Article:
Vancouver Just For Laughs Film Festival: ‘Bernadette’ is sweet, but slightly confused

Movies that don’t evoke a strong reaction are the most difficult for me to write about. It’s hard to not oversell the good stuff and the bad stuff and create an impression that something is better, or much worse than it actually is. Bernadette is a movie like this. It’s well produced, shot, and acted, and also is feels slightly confused about it wants to be.

Set in 1994, the last summer before the internet, Archie is a 15 year kid with two best friends who is in love with the unattainably hot Bernadette. She works at the local pool, so he and his friends take jobs as a groundskeeper at the park next door. Also working there are a case of characters that includes the local party guy lothario who takes Archie under his wing.

If the setup sounds familiar, it should. It’s the setup for any number of raunchy summer sex comedies or summer coming of age tales. And therein lies the problem. Bernadette can’t quite decide which of those movies it wants to be and so it tries to be both. That’s no an unachievable feat but it requires striking a balance that this movie doesn’t quite.

That isn’t to say it’s bad, but it is to say that I wish it had leaned further into being one of these things or the other. As it stands the sweet, summer coming of age story that I wish it were is hindered by every time it takes a turn toward the raunchy summer comedy it also wants to be. The raunchy bits aren’t terribly funny and at times the tonal change is jarring.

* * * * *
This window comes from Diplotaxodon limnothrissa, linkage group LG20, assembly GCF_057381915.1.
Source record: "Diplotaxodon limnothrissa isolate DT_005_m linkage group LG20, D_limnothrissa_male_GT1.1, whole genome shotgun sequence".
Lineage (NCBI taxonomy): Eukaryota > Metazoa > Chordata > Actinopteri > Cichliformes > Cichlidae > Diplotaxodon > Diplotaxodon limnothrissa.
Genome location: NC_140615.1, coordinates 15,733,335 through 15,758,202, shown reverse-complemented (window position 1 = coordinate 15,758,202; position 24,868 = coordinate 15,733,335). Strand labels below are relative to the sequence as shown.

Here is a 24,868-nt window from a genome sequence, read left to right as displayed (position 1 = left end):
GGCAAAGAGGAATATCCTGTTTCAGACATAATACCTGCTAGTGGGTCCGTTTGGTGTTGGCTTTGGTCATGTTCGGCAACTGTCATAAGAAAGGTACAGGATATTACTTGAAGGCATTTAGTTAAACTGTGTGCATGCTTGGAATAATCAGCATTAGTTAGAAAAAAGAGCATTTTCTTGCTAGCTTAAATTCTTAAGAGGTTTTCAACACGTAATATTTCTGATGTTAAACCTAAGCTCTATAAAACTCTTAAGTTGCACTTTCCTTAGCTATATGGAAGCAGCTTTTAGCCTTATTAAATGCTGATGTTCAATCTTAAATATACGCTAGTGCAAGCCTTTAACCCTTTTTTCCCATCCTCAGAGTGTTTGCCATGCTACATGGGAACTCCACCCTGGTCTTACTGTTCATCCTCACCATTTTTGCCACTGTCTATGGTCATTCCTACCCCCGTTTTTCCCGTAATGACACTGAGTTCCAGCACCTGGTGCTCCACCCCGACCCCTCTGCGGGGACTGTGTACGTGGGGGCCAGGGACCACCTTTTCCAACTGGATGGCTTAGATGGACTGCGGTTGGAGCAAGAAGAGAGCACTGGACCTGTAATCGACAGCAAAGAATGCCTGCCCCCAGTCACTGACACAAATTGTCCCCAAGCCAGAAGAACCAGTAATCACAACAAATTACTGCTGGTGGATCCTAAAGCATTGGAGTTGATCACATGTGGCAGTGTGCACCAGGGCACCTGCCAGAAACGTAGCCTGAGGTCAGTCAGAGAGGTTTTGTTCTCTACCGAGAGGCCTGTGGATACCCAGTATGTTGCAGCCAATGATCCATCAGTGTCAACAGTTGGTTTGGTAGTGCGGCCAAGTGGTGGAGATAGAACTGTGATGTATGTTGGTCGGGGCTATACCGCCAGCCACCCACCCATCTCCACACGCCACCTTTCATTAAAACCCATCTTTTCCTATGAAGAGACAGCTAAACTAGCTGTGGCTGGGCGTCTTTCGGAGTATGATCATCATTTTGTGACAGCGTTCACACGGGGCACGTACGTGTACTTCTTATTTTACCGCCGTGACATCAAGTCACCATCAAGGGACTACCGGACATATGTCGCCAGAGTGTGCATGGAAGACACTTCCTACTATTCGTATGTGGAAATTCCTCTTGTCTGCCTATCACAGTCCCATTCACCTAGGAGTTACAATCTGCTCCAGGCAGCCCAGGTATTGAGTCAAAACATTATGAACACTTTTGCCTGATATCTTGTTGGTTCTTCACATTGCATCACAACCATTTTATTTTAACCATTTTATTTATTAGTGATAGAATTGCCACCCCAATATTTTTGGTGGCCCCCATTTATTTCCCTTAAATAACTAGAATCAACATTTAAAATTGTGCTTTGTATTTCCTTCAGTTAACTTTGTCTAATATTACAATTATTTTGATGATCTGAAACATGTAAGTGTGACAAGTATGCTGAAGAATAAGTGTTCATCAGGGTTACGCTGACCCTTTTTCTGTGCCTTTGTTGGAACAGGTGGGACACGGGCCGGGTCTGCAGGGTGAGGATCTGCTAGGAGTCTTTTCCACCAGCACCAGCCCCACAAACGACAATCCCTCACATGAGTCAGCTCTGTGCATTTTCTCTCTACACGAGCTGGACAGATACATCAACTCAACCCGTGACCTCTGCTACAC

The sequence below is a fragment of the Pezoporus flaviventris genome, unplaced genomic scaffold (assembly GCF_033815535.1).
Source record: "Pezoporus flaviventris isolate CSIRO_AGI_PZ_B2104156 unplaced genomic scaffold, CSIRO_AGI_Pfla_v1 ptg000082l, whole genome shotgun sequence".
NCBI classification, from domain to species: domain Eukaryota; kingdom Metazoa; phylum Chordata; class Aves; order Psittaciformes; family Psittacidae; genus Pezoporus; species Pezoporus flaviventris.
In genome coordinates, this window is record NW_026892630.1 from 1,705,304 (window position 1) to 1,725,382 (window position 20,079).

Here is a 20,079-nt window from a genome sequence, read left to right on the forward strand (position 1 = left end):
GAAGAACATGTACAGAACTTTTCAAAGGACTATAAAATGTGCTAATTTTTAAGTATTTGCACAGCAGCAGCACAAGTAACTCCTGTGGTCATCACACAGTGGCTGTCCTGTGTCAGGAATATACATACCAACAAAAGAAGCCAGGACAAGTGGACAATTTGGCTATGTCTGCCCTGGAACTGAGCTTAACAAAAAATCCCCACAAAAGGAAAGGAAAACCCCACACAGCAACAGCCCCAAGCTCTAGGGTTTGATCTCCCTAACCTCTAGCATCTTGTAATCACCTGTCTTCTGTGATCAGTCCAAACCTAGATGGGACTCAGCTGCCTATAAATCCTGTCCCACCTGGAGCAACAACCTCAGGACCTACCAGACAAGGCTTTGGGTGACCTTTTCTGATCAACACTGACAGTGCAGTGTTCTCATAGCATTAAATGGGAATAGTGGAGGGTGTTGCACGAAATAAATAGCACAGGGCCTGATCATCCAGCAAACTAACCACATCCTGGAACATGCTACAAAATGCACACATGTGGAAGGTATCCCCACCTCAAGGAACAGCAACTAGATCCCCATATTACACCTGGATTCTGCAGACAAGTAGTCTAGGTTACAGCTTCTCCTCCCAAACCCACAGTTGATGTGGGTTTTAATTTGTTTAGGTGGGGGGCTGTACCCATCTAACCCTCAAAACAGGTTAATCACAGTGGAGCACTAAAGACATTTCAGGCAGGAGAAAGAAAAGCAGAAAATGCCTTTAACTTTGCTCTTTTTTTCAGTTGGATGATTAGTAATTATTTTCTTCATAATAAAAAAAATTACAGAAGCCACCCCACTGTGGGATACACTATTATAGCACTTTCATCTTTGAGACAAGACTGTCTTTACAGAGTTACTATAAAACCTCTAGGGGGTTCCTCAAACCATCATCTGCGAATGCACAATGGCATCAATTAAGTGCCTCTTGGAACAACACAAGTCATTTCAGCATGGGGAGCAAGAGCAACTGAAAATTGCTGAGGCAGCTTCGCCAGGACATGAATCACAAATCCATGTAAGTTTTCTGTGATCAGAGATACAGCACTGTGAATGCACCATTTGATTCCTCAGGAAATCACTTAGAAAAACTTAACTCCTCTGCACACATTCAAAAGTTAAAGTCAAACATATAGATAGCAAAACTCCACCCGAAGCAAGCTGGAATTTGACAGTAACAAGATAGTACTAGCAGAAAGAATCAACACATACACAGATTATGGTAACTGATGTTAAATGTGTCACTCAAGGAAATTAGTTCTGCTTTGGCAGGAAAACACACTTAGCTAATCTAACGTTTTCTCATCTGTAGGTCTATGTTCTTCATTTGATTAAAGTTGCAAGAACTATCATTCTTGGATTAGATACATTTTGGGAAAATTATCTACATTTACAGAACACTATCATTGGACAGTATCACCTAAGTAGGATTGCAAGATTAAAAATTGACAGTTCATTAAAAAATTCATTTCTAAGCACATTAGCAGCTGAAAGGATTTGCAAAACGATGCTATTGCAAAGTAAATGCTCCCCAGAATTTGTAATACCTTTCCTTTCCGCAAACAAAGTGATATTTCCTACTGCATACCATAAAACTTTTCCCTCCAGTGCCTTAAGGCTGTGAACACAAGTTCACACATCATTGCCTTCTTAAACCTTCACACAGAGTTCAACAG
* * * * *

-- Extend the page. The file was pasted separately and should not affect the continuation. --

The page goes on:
That aside though, Bernadette is slickly directed and well acted. Sam Straley’s Archie is should speak to almost anyone who was an awkward teen in 1994 with his combination of anxious, angry, shy, and physically useless, and James Psathas is clearly having a blast as the homeless 20 something Dixon who happens to also be hooking up with every girl in town (including Archie’s mom). I don’t know how much money was in the budget, but Bernadette also looks great. The camera work is fantastic, and the period details are spot on (I won’t admit how much of my wardrobe is represented in the film).

This brings us back to the main issue. Despite being tailor made for me, I didn’t really connect with **Bernadette*. It’s a sweet, well intentioned film with a ton of potential that it doen’t quite live up to mainly, I think, because the film makers didn’t quite decide what kind of movie they wanted to make.

The Physics Club really is a great name for a band, though.